By Susan Czochara, July 2007
With the proliferation of options available today, how can plan sponsors select the target date strategy that best fits participant needs?
The U.S. Pension Protection Act of 2006 (PPA) has encouraged plan sponsors to take a closer look at their plans’ investment offerings, specifically the default investment option. Guidance in the legislation indicates that target date funds, otherwise known as target maturity or lifecycle funds, are an appropriate default investment option for defined contribution plans. This has led to substantial growth in the number of target date solutions being offered.
Although most target date strategies look similar at first glance, there are certain key characteristics that differentiate products. Evaluating the asset allocation construction methodology, the management style of the underlying assets, and the type of investment vehicle being offered should help plan sponsors ensure they select the proper solution for their participants.
So how does one begin to evaluate a target date strategy? Since the foundation of target date funds is the asset allocation, or “glidepath,” it’s important to review the asset classes used in the fund and how the allocation strategy is constructed.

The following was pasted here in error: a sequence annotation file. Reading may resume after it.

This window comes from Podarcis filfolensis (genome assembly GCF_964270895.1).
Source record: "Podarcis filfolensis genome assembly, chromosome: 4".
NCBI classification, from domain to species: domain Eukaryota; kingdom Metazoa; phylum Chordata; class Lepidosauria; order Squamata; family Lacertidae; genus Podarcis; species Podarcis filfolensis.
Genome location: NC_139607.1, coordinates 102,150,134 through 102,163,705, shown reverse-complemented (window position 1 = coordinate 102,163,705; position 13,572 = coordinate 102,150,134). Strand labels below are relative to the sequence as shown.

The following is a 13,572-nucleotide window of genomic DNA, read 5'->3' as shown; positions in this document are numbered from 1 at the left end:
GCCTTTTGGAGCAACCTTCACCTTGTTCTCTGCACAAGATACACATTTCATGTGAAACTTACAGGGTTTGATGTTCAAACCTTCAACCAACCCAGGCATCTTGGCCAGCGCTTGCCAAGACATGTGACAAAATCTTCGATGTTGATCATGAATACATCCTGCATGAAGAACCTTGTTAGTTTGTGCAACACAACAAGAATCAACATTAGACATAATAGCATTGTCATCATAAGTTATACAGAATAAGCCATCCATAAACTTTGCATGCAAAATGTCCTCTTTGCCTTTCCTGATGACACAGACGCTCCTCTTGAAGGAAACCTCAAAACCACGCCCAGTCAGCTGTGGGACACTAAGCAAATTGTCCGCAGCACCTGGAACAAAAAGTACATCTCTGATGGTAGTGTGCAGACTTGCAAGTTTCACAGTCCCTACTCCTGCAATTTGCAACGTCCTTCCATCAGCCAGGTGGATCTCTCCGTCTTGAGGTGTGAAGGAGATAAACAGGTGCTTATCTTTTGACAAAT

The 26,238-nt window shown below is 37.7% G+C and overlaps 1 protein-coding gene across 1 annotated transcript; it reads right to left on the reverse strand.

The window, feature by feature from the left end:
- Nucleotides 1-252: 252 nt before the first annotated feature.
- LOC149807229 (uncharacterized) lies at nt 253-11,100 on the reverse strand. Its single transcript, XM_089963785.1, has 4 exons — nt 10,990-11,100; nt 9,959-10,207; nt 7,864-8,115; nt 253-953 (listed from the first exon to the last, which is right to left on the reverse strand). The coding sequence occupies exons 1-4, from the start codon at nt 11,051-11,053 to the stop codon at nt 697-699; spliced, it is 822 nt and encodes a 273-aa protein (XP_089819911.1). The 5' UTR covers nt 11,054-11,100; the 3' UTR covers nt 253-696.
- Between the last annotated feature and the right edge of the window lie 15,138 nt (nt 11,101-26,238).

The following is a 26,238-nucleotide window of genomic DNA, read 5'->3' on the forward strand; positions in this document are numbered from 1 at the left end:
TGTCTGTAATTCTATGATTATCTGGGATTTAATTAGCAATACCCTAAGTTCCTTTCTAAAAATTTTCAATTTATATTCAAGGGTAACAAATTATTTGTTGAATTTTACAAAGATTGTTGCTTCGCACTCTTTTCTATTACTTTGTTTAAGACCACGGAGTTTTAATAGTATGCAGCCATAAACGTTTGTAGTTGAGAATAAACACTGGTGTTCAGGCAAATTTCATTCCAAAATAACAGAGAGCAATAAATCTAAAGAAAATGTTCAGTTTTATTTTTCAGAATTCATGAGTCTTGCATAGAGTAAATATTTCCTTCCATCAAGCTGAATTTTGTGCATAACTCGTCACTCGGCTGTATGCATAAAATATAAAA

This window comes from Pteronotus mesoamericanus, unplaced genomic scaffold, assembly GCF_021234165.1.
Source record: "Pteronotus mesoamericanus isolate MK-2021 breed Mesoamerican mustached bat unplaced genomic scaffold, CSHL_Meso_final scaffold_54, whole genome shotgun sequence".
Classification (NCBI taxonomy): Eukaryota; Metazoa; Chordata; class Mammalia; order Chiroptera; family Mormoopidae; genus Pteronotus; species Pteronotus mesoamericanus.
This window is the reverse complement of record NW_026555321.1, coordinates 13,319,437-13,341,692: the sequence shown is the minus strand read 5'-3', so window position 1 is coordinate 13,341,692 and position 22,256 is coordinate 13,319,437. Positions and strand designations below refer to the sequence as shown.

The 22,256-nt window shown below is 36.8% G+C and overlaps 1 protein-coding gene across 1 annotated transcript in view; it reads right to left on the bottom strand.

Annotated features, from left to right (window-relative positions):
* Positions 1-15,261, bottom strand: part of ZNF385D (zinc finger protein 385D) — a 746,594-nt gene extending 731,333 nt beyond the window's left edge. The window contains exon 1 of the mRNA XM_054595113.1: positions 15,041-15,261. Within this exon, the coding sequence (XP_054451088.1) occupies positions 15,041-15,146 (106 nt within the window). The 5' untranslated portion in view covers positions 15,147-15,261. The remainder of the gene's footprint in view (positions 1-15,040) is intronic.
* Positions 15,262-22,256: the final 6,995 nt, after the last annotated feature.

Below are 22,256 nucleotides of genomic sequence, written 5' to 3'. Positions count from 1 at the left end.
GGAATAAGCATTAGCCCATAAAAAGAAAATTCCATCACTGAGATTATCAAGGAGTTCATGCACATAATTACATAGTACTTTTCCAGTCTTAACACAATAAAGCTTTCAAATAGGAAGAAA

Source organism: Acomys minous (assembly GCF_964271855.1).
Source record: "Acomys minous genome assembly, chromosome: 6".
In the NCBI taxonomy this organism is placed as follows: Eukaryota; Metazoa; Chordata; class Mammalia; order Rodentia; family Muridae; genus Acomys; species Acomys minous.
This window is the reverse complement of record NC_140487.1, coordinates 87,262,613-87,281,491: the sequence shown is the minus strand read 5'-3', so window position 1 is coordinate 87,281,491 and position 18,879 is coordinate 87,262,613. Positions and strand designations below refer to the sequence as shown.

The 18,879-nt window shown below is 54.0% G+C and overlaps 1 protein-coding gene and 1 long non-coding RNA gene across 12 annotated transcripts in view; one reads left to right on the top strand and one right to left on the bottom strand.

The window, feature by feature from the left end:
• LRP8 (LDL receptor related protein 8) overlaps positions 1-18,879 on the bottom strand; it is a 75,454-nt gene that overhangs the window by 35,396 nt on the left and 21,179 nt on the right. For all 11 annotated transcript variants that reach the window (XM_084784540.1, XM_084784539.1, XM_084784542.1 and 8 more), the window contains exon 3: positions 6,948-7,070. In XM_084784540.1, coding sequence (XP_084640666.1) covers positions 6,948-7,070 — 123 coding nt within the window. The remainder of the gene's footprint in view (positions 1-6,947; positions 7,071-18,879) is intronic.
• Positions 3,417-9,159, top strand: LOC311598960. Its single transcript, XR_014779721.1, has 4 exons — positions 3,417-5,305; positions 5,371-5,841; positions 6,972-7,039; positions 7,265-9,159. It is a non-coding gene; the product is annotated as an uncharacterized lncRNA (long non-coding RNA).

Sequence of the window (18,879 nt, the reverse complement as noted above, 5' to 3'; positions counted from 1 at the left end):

The asset mix should be globally diversified and include asset classes that provide inflationary hedge protection. Global diversification includes allocations to equity and fixed-income securities from the United States as well as from developed and emerging international markets. As many overseas markets have become more established and liquid, they now provide increased diversification benefits and the potential for higher returns. The inclusion of Treasury Inflation-Protected Securities (TIPS), commodities or real estate can provide additional diversification, as well as a hedge against inflation. A globally diversified, inflationary-hedging glidepath increases the potential to maximize returns and minimize volatility within the target date portfolio.
A review of the methodology behind the glidepath construction, including how the allocation decisions are made, is essential. Almost all target date funds use historical returns and correlation data as the foundation of the asset allocation process. However, a robust asset allocation process will also include forward-looking capital market assumptions that are reviewed periodically to reflect current market conditions. A dynamic asset allocation process that has the flexibility to add or remove asset classes and to make slight adjustments over time has a much greater chance of success than a static model.
Typically, a plan sponsor’s objective when selecting a target date solution is to identify a strategy that offers consistent performance through a risk-efficient, cost-effective strategy. Most target date funds are implemented using a fund-of-funds structure with either all actively or all passively managed component funds. However, hybrid, or blended, structures are becoming more popular because of their ability to offer greater risk/return efficiency at a lower fee.